And, lastly, Nasty actually accomplishes what scores of other villains weren't able to do — relegate Kara to second stringer status for over twenty years. After leaving ADVENTURE, Supergirl graduated to her own title, which lasted only ten issues (read them and you'll know why — they have a slightly goofy Prez-like charm to them, but overall the series is pretty weak), then moved to SUPERMAN FAMILY, where she had short confusing stories for several years. Then, of course, came THE DARING NEW ADVENTURES OF SUPERGIRL (or, as it was known to some, "None of the Above"). It wasn't until Peter David's reinterpretation of the character that Supergirl achieved respectable sales figures and critical acclaim again.

Nighthawk and Cinnamon

The recent HAWKMAN [4th series] #7 tells the story of the first meeting between two of DCs old western characters, Nighthawk and Cinnamon. During 1994s Zero Hour crossover event, it was revealed that Nighthawk was an incarnation of Khufu, the Egyptian prince who would one day be reborn as Carter Hall, the Golden Age Hawkman (This much-maligned story also introduced the hawk avatar aspect and merged Hall with the Hawkworld version of Katar Hol). The new story reveals that Cinnamon is the reincarnation of Chay-Ara, Khufus beloved who would be reborn again as the first Hawkgirl.

Nighthawk first appeared in WESTERN COMICS #5 (Sep-Oct 1948) in a tale drawn by Charles Paris. The writer, according to the Grand Comics Database, is unknown.

WHOS WHO vol. XVI (June 1986) says Nighthawk (who originally had a definitive the in front of his name, ala the Bat-Man) appeared mysteriously out of the East atop the black stallion Nightwind. His civilian guise was that of traveling fix-it man Hannibal Hawkes. He worked mostly in the Arizona Territory.

For a while, he traveled with a young boy named Jim Peyton, whose family had been killed by outlaws. After leaving Jim in the care of Miss Pritchett, a school marm, he rode alone again, spending more time in his masked identity and less as Hawkes.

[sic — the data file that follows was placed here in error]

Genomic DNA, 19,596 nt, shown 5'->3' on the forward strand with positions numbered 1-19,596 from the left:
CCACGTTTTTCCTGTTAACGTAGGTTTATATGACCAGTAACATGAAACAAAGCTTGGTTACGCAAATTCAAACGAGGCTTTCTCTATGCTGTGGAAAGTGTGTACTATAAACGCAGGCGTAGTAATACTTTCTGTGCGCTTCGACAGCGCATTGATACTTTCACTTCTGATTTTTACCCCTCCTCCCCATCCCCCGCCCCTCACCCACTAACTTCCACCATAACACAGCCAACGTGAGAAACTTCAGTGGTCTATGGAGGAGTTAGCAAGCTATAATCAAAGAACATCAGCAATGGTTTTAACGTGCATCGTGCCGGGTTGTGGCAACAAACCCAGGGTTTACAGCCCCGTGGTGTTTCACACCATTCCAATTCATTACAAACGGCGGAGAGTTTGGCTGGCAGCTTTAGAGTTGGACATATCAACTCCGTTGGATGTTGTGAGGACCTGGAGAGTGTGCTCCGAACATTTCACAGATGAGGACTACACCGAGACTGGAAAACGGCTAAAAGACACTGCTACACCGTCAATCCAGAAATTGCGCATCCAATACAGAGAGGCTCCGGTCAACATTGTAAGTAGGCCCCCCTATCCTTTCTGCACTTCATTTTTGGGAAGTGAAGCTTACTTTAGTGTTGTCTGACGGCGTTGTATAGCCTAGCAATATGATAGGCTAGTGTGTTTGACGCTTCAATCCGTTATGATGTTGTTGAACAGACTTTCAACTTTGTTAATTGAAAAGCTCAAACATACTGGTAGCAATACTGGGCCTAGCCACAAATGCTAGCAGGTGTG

At some point, after he had all but abandoned his civilian ID, Nighthawk encountered Greg Saunders, the Golden Age Vigilante, who had been sent to the old west during the fateful encounter between the Seven Soldiers of Victory and the Nebula Man. Saunders spoke of the future and he also spoke of St. Roch, La., a wide-open town that held an appeal for Hawkes. In a saloon, he met Gentleman Jim Craddock (future Hawkman foe, the Gentleman Ghost, who may or may not have already been dead at this point), who told Nighthawk that an innocent man was about to be lynched.

Cyrus Evans was a former slave whose elderly employer, Bois Garvey, had been murdered. Garvey had named Evans his sole heir in hopes the younger man would set up a museum with his valuable possessions. This left his grasping niece, Matida Dunney, with nothing. Dunney, who may have had Garvey killed, stirred up the community with claims that Evans had killed Garvey. Then, after his arrest, she brought in hired guns to break him out of jail and hang him.

Cinnamon is of much more recent vintage, having first appeared in WEIRD WESTERN TALES #48 and 49 (Sept-Oct and Nov 1978). Hers was supposed to be a new on-going backup series to Scalphunters, but it fell victim to the dreaded DC Implosion. Her eight-page introduction was written by Roger McKenzie with art by Jack Abel and Danny Bulanadi. The second chapter was by McKenzie, Howard Chaykin and Bulanadi.

According to those stories, the red-haired girl nicknamed Cinnamon (real name: Kate) was orphaned at an early age when her father, a widowed Wyoming sheriff, was shot down in front of her by a gang of bank robbers. She grew up in an orphanage, nursing her desire for revenge. At 18, she set out to find her fathers killers, armed with a gun, a knife, and a supply of shuriken that looked like sheriffs badges.